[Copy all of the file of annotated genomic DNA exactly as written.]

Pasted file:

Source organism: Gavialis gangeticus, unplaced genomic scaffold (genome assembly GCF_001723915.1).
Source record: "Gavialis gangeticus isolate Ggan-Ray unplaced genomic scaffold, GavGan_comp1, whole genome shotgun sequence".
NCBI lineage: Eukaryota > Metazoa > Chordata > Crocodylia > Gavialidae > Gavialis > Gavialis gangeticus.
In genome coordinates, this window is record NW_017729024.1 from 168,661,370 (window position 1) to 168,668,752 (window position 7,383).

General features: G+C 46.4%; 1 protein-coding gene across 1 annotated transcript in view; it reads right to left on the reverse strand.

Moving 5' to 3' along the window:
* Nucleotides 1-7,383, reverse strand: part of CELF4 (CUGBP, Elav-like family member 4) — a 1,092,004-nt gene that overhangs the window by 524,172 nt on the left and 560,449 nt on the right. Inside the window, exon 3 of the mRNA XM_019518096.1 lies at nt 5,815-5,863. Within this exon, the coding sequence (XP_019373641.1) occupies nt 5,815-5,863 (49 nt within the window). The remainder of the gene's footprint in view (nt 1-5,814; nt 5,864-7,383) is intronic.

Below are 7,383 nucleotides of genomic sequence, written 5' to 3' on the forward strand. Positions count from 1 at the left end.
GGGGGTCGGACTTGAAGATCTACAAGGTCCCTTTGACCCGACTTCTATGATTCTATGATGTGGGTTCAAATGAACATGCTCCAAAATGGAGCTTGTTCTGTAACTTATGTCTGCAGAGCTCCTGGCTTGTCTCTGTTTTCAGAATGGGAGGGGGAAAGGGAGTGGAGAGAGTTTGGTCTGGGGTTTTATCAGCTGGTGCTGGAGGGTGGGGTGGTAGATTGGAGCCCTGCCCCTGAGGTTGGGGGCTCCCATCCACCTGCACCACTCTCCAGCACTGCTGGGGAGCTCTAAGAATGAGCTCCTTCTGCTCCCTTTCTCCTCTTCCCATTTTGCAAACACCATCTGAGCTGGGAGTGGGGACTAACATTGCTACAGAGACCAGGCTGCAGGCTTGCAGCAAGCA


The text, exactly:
Source organism: Gavialis gangeticus, unplaced genomic scaffold (genome assembly GCF_001723915.1).
Source record: "Gavialis gangeticus isolate Ggan-Ray unplaced genomic scaffold, GavGan_comp1, whole genome shotgun sequence".
NCBI lineage: Eukaryota > Metazoa > Chordata > Crocodylia > Gavialidae > Gavialis > Gavialis gangeticus.
In genome coordinates, this window is record NW_017729024.1 from 168,661,370 (window position 1) to 168,668,752 (window position 7,383).

General features: G+C 46.4%; 1 protein-coding gene across 1 annotated transcript in view; it reads right to left on the reverse strand.

Moving 5' to 3' along the window:
* Nucleotides 1-7,383, reverse strand: part of CELF4 (CUGBP, Elav-like family member 4) — a 1,092,004-nt gene that overhangs the window by 524,172 nt on the left and 560,449 nt on the right. Inside the window, exon 3 of the mRNA XM_019518096.1 lies at nt 5,815-5,863. Within this exon, the coding sequence (XP_019373641.1) occupies nt 5,815-5,863 (49 nt within the window). The remainder of the gene's footprint in view (nt 1-5,814; nt 5,864-7,383) is intronic.

Below are 7,383 nucleotides of genomic sequence, written 5' to 3' on the forward strand. Positions count from 1 at the left end.
GGGGGTCGGACTTGAAGATCTACAAGGTCCCTTTGACCCGACTTCTATGATTCTATGATGTGGGTTCAAATGAACATGCTCCAAAATGGAGCTTGTTCTGTAACTTATGTCTGCAGAGCTCCTGGCTTGTCTCTGTTTTCAGAATGGGAGGGGGAAAGGGAGTGGAGAGAGTTTGGTCTGGGGTTTTATCAGCTGGTGCTGGAGGGTGGGGTGGTAGATTGGAGCCCTGCCCCTGAGGTTGGGGGCTCCCATCCACCTGCACCACTCTCCAGCACTGCTGGGGAGCTCTAAGAATGAGCTCCTTCTGCTCCCTTTCTCCTCTTCCCATTTTGCAAACACCATCTGAGCTGGGAGTGGGGACTAACATTGCTACAGAGACCAGGCTGCAGGCTTGCAGCAAGCA